Now I’m gonna go burn patchouli and play drums, cause apparently I’m a big giant hippie…
    .-= Lauren Quinn´s last blog ..Hipsters Vs. Homeys: Oakland YouTube Travel Guides =-.

    1. Lauren,

      You don’t understand how grateful I am to get this encouragement! Thank you!

      Hahaha, yes you’re right. I’m sure there are other things that make me incredibly happy. But I know that travel is one of the big ones. I have a lot of growing up to do, so I guess I’ll find out what I need to in due time. I’m just terrified of not being able to do what I want.

      Thanks for your response, I’l very grateful.


  5. When we were in Australia, we were surprised by the number of 18 year olds taking gap years before they started university. Personally, I think 22 might be a bit better age to take a gap year because you get a little more perspective of the world but in Australia, it definitely wasn’t uncommon for people to travel younger. In addition to all the good advice here, I would suggest that if her parents are worried about her traveling abroad, then maybe consider traveling for a short stint closer to home first.

    1. I know it’s much more common in other parts of the world but it’s hard for me to imagine traveling at 18 as well. I first went abroad at 21 and I still had a lot of growing up to do!

    2. Akila,

      Yes I don’t think I’m ready at all to travel independently now. 22 seems like a better age. Hopefully things will fall into place by then!



  6. It’s always good to have a bit of money before leaving to travel, so I suggest building up funds as quickly as possible to fund them, and as soon as you feel ready enough to go for it without parents permission, then go for it!

    You’re only going to regret the things you don’t do. But on that note, I can tell you now you will be going travelling if you desire it that much, everything seems to take ages to achieve at that age, but don’t worry too much, it’ll come sooner than you realise.
    .-= AdventureRob´s last blog ..A Cheap Way of Getting Across Australia =-.

    1. Oh thank you, Rob!

      That’s very inspiring. I will hopefully get there.

      I have now got a little money bank with “Il mondo” written on it!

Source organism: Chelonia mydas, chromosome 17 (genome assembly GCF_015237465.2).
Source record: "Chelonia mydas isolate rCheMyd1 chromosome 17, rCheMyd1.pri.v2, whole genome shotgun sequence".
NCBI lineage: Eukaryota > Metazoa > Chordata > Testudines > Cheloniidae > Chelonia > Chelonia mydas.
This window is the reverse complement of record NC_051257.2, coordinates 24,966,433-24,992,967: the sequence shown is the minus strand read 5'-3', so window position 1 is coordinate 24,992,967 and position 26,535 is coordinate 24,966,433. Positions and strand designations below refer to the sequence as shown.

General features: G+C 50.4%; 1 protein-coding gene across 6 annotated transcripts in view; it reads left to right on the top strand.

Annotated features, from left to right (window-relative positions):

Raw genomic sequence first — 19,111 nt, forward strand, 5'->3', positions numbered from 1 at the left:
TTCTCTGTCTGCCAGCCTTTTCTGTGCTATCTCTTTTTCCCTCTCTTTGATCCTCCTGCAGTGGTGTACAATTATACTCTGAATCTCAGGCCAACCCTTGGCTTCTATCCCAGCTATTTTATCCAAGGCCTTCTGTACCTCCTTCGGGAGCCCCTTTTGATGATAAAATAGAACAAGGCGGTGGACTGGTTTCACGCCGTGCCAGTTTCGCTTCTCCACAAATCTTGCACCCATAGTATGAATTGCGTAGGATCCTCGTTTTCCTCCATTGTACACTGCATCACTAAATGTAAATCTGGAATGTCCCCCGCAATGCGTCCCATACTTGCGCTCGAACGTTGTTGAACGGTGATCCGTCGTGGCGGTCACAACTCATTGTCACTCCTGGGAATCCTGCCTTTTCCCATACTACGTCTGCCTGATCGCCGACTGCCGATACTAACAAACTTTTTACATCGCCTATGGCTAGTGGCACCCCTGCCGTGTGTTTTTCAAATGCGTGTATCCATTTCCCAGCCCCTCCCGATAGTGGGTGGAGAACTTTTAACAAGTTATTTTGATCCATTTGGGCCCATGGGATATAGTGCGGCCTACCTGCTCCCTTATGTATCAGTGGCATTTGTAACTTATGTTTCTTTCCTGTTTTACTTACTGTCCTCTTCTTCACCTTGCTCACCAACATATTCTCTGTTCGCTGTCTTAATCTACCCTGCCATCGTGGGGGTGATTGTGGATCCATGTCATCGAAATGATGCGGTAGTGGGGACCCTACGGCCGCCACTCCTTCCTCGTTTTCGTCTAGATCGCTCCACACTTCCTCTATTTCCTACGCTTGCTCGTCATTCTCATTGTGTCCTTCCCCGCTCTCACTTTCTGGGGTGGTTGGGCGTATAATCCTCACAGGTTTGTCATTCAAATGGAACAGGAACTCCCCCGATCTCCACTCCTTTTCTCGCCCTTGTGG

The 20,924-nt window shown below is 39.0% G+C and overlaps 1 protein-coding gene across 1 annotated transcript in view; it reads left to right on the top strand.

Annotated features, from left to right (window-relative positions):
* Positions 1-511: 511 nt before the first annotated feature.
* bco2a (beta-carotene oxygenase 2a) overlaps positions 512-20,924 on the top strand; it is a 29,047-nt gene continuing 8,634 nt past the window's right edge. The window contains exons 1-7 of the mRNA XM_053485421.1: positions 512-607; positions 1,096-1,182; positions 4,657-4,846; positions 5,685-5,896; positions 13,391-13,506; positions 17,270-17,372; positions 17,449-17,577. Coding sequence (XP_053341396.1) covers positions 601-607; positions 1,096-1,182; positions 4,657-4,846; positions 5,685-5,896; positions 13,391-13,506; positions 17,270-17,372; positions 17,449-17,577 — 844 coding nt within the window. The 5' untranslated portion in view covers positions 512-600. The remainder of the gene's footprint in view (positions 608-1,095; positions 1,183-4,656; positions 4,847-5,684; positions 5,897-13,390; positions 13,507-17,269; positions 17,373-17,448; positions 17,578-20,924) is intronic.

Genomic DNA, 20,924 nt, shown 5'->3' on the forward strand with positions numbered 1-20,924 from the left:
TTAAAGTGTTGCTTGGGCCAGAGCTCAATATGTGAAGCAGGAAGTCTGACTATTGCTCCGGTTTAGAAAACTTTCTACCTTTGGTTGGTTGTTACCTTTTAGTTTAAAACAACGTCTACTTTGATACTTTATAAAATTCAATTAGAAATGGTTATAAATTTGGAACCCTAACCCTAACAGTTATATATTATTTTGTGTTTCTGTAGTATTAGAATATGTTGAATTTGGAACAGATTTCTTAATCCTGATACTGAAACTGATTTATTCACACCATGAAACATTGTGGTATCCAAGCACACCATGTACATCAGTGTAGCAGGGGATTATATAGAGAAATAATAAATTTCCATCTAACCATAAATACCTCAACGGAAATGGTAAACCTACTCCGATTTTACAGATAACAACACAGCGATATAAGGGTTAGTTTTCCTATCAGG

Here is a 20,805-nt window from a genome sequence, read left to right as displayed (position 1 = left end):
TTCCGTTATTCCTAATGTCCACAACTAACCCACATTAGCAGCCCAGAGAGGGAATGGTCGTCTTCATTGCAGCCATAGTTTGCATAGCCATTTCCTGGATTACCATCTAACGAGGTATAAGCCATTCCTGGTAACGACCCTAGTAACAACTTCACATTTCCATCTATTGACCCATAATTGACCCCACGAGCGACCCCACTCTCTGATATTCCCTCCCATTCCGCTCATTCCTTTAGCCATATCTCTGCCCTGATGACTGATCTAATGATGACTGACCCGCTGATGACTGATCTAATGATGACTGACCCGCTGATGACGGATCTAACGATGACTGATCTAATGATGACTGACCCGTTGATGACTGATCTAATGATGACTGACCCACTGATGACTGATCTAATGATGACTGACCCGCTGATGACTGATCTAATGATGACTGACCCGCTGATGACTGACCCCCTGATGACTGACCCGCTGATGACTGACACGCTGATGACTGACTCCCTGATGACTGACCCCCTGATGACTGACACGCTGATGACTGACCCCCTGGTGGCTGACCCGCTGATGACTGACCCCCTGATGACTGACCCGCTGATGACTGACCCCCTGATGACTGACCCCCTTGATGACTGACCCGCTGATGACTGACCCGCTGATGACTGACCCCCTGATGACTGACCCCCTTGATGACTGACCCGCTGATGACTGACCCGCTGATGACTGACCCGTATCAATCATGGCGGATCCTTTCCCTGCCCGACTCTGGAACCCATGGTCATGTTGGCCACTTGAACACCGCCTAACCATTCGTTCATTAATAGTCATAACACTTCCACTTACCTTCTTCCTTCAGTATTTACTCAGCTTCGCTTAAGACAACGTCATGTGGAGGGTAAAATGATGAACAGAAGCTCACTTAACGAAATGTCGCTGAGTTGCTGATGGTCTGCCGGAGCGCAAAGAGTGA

Thanks again,


  7. Great advice about school! P, your parents might be more open to a travel experience that is organized through the school, with a living situation set up, etc…

    I’d also say: start small and work your way up. Travel locally, travel for a shorter amount of time to somewhere ‘safe’, somewhere where you know the language, etc.. When you take the initiative to save some money, plan a trip, execute it and come back in one piece you will show your parents that you are responsible and in charge of your own life. Then hopefully they will see how happy you are and what great life experiences traveling has given you and be open to more and more trips!

    1. I definitely think that most parents would be more comfortable with some sort of organized trip, at least to start. Sometimes you have to work your way up with the parents…

      1. I agree with both you and Steph there. If I make it back in one piece they probably will see that I can do it!

        Thanks a lot!

  8. I think your advice makes perfect sense. Though, I haven’t traveled a lot, I am currently in the phase where I making it more possible for myself to travel in future. This would involve keeping a job/looking for higher studies opportunities (esp abroad).

    Another thing I’ve realized is : in the process of waiting for a suitable opportunity to ‘travel the world’, why not travel locally as well! Wherever one might be, there would be 10 times the places nearby that one wouldn’t have seen as compared to place already seen.
    .-= Abhi´s last blog ..Tequila Sunrise =-.

    1. I always marvel when people describe the travel lifestyle as “impulsive.” Sure some trips are like that but usually a lot of saving, planning and waiting is involved.

    2. Hello Abhi,

      You’re right! Travelling closeby would be amazing. But the thing is…they just won’t let me go on my own. I haven’t hit 18 yet! But even then they probably still won’t let me!

      Thanks for your response,

      .-= Pearl´s last blog ..Bright Star =-.

  9. Lots of pertinents elements in your answer, Stephanie. Finding yourself and living according to your own rules is part of becoming an adult… it is important, but there is no need to alienate your parents right away – sometimes parents turn out to be right!

    There is a lot of glamour surrounding the idea of traveling the world straight out of high school. My boyfriend did it ; I didn’t because the timing wasn’t right for me. I have regretted it, true, but I know there will be plenty more opportunities for such adventure in my life.

    I do think you should pursue your education, P, and my own piece of advice is:
    INTERNSHIPS! because

    1) they make you more employable and may bring you school credit, so there is nothing your parents or university can complain about,

    2) they are usually paid/compensated/qualify you for grants, which makes travel a lot smoother,

    3) they will be a proof for your future employers that you can work abroad, thus multiplying your chances of travel and expatriation in the future.

    Over my 6 years of study (I have 2 master’s degrees) I have accumulated close to 24 months of work experience abroad, and I haven’t regretted a single of them, even the crappy ones. A lot of recruiters have thought my resume was weird, but once in a while I’ll get another like minded, international employer who’ll swoon over it and offer me a position that fits me perfectly.
    .-= aelle´s last blog ..Welcome, December =-.

    1. Aelle,

      Thank you for your insight! Both yours and Steph’s responses have inspired me to study ABROAD. I hope that if I do well in my studies, my parents will see what I’m really about and let me do my own thing.

      Thanks again!
      .-= Pearl´s last blog ..Bright Star =-.